I was 14 when I came to this country and entered high school. It wasn’t until my senior year that I learned I had completed all my required course load early. I had no idea I could have participated in dual-enrollment, or even started college one year earlier. In this instance, the system failed me.
Fast forward 20 years and I have kids of my own. For all intents and purposes, my kids go to great schools; “A” schools by Florida’s rating standards. But, to avoid history repeating itself I requested meetings with administrators because, let’s face it, I’m still confused about the system.
To my surprise, well informed educators couldn’t give me what I needed. There was no website, no tool, no one-pager to help me maneuver her academic journey. I was advised, instead, to check out Florida Statutes, which are arduous and change year to year.
How can I hold the school accountable if I don’t have the information I need?
To most legislators, accountability is about a complicated set of metrics to tell how a school is performing for all students. But to parents, it’s about the buying decision for my student. It’s like the guard at the gate to tell us if kids are learning the way they should.
In the past, accountability metrics were handed down by the federal government. But, under new federal guidelines, each state will now be able to build it’s own accountability system in which to measure their schools. Stakeholders, special interest groups and superintendents are chiming in on what should make the cut in assessing the effectiveness of our schools.
Wouldn’t you have loved it if your teachers told you to create your own grading system? Well, that’s what we are being allowed to do. We are building the measurements for our own school report card. Couple this with the fact that our nominee for secretary of education, Betsy DeVos, has a track record for being soft on school accountability, and we have a perfect storm for laxed measurements.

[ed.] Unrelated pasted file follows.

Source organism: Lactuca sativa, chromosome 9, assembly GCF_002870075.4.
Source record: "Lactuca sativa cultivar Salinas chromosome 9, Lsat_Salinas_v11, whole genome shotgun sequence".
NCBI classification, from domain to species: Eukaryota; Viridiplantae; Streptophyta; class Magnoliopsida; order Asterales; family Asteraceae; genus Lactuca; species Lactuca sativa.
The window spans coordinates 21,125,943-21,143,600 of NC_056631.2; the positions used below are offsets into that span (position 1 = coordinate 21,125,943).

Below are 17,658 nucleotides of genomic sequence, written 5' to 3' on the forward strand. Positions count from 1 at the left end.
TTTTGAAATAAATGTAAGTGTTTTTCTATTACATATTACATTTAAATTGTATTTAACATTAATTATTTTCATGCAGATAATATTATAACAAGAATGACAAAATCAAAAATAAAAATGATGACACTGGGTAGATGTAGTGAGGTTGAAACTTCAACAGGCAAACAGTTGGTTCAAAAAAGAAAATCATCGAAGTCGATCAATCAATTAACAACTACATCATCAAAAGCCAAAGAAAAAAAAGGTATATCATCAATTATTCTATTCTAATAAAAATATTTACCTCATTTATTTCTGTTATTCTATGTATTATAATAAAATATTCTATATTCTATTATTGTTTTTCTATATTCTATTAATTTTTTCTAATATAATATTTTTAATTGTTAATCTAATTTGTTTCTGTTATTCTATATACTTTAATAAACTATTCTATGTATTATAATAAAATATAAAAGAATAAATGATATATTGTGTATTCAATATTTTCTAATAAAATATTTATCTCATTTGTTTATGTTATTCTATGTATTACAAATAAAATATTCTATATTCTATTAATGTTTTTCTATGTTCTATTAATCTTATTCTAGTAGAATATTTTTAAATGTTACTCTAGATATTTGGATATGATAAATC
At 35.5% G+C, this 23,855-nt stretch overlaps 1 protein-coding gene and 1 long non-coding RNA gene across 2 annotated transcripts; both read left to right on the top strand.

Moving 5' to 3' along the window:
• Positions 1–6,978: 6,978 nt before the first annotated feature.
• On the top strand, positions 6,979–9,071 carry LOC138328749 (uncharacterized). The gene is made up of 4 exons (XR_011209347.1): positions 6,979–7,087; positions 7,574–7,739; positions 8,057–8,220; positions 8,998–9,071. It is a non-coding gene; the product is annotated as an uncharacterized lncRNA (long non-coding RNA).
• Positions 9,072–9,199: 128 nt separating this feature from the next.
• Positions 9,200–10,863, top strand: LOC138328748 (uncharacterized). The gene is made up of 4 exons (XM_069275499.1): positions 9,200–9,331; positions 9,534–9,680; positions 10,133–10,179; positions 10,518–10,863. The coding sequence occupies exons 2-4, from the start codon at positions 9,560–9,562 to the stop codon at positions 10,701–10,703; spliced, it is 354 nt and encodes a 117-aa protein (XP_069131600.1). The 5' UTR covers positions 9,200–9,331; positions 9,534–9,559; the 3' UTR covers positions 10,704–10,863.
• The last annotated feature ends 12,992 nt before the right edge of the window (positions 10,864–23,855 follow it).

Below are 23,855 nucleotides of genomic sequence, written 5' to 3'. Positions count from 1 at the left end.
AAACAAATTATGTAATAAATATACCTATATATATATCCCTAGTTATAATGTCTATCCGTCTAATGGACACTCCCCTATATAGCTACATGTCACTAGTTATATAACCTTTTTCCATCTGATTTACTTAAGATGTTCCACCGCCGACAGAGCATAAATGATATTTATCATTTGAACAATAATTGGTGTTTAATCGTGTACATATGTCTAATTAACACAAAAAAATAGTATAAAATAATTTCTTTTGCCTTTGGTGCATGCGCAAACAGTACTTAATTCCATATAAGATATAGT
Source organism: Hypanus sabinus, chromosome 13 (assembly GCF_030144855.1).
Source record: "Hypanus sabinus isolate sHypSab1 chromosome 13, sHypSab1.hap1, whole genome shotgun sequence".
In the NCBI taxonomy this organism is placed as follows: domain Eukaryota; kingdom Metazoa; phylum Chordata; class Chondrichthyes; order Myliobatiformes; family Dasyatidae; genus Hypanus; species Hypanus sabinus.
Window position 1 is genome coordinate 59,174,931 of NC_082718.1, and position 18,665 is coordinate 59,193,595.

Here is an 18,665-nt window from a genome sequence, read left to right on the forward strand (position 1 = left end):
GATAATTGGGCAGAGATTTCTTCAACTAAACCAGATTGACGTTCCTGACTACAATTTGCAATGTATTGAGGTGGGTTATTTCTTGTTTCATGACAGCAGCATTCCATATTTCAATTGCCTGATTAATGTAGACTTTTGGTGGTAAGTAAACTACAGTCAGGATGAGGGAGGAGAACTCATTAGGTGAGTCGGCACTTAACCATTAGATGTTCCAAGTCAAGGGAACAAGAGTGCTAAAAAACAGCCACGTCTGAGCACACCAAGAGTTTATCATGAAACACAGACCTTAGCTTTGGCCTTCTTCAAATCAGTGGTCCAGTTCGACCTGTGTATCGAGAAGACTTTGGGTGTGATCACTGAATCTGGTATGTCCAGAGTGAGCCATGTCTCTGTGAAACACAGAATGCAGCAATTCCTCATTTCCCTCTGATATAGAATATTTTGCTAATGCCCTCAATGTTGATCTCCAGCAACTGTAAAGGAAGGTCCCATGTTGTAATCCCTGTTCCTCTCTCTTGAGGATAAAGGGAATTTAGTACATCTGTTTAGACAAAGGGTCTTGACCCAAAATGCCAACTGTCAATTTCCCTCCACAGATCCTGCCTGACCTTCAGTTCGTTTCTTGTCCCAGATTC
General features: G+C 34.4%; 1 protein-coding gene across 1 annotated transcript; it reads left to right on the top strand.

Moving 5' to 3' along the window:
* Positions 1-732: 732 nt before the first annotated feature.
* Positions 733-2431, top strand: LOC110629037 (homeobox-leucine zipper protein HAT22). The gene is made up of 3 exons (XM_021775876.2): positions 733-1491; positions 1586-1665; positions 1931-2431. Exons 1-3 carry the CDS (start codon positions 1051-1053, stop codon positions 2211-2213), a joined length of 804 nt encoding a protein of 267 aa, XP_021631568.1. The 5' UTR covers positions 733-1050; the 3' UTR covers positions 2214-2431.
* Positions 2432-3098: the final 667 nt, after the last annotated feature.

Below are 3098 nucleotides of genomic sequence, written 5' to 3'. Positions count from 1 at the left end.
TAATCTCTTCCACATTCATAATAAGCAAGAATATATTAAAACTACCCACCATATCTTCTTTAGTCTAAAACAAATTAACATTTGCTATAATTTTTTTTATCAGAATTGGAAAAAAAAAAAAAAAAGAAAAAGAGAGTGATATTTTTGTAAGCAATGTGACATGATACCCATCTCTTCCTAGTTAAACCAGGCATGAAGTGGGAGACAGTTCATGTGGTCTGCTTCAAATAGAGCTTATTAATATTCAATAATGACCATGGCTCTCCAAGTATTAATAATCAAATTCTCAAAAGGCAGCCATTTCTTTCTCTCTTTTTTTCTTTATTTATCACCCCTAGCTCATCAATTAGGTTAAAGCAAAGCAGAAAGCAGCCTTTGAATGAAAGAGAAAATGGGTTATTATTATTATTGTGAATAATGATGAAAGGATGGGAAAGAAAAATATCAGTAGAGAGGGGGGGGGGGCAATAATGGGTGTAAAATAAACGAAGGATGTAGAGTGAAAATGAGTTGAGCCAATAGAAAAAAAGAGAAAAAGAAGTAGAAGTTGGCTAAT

It is much more logical, instead, that if DeVos is to champion increased school choice, she must also champion arming parents with more information to make their selection, not less. Deregulation and complicated information is not the answer; increased accountability is. Without it, we will only further misguide parents and undermine student achievement.
Treat me Like a Consumer of Educational Services
We implore our legislators to remember that as parents we are consumers with choices, not the other way round. You have been paid in full. Show your respect by protecting us from those who would take advantage of the business of education. We deserve to know the features of our educational services in a way that allows us to make an informed straight-forward buying decision.
Making my child’s learning decisions should not feel like a landmine. It’s that simple.
Furthermore, if parents are the end users of accountability, then marketing should be highly relatable, options easy to peruse, consumer reviews readily available, and satisfaction measured for continuous improvement. Why shouldn’t we be able to select features, preview options, and comparison shop with ease?
Basically, we don’t just need more options, we need good options. And, they need to be radically simple to understand.
So I challenge you Florida state legislators and the new Department of Education. Hold schools of choice to high standards, and find tools that tell me what I need to know about my schools, my teachers and my child’s performance in a way I can digest. I know that’s not easy. No one thinks it will be. But, you are accountable to me for making that happen.